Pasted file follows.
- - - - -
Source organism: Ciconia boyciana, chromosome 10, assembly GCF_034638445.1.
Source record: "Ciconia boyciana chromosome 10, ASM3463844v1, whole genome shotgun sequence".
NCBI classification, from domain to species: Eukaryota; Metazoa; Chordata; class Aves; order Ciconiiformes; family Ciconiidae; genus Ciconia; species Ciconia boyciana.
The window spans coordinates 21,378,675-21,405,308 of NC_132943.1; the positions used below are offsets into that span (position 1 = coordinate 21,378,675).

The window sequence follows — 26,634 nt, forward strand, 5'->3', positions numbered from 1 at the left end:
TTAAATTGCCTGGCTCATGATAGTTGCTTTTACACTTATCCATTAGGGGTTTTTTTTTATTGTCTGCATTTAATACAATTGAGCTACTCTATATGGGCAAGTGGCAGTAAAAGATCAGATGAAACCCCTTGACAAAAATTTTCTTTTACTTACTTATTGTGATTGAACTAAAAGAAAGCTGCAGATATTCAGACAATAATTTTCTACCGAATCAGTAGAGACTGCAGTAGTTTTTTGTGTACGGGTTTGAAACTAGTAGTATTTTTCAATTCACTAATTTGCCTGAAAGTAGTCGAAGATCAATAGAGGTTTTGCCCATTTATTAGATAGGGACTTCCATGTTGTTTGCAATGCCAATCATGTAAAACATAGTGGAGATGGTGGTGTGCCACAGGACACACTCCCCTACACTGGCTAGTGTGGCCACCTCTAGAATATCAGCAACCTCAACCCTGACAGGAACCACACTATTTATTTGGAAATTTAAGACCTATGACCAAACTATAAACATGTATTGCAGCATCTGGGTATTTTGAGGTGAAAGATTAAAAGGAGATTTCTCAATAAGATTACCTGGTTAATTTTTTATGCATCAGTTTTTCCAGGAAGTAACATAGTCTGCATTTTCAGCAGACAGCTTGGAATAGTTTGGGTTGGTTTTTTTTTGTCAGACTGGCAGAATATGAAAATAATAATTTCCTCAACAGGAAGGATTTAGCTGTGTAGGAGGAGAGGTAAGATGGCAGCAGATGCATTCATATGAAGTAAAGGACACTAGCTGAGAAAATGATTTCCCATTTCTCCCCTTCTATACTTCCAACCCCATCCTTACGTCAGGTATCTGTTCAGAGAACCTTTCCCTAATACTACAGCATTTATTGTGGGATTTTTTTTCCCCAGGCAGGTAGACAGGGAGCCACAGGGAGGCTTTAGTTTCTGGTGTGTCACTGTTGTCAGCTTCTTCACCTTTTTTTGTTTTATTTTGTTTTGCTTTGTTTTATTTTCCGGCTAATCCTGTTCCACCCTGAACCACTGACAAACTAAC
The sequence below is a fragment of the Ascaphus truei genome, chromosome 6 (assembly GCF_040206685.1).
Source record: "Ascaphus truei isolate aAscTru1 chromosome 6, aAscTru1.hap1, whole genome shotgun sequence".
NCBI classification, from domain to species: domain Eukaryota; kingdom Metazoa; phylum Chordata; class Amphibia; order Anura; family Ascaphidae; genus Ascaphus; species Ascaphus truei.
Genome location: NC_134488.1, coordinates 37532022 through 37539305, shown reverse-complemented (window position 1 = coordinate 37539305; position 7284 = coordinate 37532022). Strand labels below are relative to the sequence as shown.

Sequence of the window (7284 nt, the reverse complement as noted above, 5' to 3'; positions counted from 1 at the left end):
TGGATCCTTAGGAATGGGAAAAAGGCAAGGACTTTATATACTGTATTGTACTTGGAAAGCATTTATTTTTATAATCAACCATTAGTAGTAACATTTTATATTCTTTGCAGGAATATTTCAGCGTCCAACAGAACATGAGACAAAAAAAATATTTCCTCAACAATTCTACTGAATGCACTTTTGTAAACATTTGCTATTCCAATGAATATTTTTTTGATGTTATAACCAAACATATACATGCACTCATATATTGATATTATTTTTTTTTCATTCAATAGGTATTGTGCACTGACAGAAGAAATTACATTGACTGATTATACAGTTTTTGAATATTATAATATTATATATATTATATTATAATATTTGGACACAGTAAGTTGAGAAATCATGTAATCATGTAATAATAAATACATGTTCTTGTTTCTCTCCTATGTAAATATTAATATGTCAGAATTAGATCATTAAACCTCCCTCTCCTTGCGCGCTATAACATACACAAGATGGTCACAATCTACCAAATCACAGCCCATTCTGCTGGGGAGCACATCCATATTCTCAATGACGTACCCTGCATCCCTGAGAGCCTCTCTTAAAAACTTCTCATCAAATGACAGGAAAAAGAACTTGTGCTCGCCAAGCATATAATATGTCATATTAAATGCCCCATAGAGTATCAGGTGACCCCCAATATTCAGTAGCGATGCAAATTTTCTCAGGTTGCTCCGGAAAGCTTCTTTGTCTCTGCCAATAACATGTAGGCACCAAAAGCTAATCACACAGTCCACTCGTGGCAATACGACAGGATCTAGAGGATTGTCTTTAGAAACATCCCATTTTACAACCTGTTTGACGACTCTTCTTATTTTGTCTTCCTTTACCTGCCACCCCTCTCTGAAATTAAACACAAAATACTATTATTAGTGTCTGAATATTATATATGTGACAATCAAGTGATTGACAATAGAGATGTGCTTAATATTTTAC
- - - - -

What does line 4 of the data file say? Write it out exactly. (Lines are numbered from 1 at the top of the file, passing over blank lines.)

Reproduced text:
The window spans coordinates 21,378,675-21,405,308 of NC_132943.1; the positions used below are offsets into that span (position 1 = coordinate 21,378,675).